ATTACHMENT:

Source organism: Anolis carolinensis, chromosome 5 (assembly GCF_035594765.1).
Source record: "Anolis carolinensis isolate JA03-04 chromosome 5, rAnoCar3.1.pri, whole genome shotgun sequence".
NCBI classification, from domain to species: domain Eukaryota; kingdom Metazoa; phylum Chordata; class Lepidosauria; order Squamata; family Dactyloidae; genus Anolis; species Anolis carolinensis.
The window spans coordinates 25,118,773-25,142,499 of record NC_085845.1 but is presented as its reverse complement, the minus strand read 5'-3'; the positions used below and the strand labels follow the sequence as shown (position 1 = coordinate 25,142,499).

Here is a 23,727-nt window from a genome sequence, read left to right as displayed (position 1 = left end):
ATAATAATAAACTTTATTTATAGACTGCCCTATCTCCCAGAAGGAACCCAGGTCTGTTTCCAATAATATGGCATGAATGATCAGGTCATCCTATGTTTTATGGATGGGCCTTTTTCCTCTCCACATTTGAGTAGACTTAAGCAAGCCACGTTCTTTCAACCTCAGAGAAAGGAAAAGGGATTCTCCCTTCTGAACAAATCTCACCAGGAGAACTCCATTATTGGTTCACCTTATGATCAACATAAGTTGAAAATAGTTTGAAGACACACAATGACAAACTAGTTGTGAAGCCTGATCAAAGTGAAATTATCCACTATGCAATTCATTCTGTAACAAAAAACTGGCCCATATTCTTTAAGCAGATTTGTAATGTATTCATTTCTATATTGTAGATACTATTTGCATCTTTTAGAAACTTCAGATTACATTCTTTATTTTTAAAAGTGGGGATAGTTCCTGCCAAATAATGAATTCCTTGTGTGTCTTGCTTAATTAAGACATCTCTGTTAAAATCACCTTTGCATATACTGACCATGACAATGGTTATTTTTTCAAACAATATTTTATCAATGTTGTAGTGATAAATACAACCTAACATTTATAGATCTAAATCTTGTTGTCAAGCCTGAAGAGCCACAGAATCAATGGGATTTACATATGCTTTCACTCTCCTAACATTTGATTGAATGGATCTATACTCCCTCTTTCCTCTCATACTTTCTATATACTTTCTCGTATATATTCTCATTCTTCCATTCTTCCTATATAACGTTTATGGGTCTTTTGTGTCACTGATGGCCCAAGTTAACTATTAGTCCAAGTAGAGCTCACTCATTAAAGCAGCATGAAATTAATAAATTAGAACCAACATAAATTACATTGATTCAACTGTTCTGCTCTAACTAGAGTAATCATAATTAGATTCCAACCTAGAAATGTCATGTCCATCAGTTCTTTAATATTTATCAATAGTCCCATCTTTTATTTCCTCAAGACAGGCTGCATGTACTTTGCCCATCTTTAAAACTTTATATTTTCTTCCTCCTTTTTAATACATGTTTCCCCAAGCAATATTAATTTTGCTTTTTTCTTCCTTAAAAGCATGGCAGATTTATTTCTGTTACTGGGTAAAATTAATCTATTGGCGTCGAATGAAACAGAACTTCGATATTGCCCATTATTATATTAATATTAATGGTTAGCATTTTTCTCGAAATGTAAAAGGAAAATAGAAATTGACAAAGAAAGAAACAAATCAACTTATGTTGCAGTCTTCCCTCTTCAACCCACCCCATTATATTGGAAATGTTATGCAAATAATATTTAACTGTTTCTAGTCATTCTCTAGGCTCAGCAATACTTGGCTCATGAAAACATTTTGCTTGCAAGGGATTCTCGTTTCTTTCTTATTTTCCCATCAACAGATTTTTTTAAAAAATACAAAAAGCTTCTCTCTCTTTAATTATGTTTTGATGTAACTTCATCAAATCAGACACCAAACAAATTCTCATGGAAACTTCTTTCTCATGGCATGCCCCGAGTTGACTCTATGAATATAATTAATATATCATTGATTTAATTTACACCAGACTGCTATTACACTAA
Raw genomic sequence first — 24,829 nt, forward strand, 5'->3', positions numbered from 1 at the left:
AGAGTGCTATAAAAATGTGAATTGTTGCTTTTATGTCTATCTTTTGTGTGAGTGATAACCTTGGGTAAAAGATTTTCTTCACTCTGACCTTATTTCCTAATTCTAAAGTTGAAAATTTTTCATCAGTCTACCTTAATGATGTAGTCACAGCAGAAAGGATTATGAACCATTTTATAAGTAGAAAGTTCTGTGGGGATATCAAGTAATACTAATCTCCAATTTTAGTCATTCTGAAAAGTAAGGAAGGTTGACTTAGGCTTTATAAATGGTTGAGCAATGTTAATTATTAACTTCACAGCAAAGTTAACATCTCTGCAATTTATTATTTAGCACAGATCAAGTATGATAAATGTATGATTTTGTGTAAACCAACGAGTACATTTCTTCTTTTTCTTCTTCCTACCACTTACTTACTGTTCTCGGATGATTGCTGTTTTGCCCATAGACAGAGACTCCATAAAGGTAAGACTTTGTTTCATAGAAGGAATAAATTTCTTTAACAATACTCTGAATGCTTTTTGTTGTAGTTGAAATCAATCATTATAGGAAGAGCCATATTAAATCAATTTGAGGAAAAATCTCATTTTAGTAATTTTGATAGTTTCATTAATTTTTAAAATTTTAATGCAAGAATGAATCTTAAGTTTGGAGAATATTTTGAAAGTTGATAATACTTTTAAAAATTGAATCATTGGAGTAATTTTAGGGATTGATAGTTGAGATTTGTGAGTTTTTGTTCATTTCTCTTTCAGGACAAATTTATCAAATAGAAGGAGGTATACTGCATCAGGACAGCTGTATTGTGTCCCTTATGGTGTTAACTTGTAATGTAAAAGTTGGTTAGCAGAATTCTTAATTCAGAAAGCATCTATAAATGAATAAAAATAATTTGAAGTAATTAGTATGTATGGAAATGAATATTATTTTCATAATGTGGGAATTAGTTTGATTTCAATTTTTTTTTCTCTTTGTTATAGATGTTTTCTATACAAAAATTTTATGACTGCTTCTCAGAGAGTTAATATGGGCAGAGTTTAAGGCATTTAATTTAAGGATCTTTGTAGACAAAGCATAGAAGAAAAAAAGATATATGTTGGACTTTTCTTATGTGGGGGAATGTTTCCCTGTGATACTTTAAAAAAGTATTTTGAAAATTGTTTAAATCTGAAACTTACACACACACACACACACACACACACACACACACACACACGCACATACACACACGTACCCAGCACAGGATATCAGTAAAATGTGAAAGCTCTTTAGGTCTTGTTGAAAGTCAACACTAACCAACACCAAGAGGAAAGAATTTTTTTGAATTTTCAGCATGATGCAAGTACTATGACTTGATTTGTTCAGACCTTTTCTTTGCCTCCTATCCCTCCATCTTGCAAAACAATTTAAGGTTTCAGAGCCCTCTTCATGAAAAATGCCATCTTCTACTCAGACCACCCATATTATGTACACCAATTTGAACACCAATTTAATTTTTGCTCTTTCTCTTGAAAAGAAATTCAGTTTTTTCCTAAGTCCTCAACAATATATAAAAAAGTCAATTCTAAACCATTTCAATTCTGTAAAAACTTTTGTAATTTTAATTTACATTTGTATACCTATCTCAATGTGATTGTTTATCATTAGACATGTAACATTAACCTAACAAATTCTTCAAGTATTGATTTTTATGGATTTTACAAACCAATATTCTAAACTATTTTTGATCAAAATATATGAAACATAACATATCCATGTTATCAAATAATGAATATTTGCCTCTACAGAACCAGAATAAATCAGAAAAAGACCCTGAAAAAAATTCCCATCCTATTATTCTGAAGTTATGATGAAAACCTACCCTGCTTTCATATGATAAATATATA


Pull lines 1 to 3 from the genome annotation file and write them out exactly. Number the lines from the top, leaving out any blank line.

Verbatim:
Source organism: Anolis carolinensis, chromosome 5 (assembly GCF_035594765.1).
Source record: "Anolis carolinensis isolate JA03-04 chromosome 5, rAnoCar3.1.pri, whole genome shotgun sequence".
NCBI classification, from domain to species: domain Eukaryota; kingdom Metazoa; phylum Chordata; class Lepidosauria; order Squamata; family Dactyloidae; genus Anolis; species Anolis carolinensis.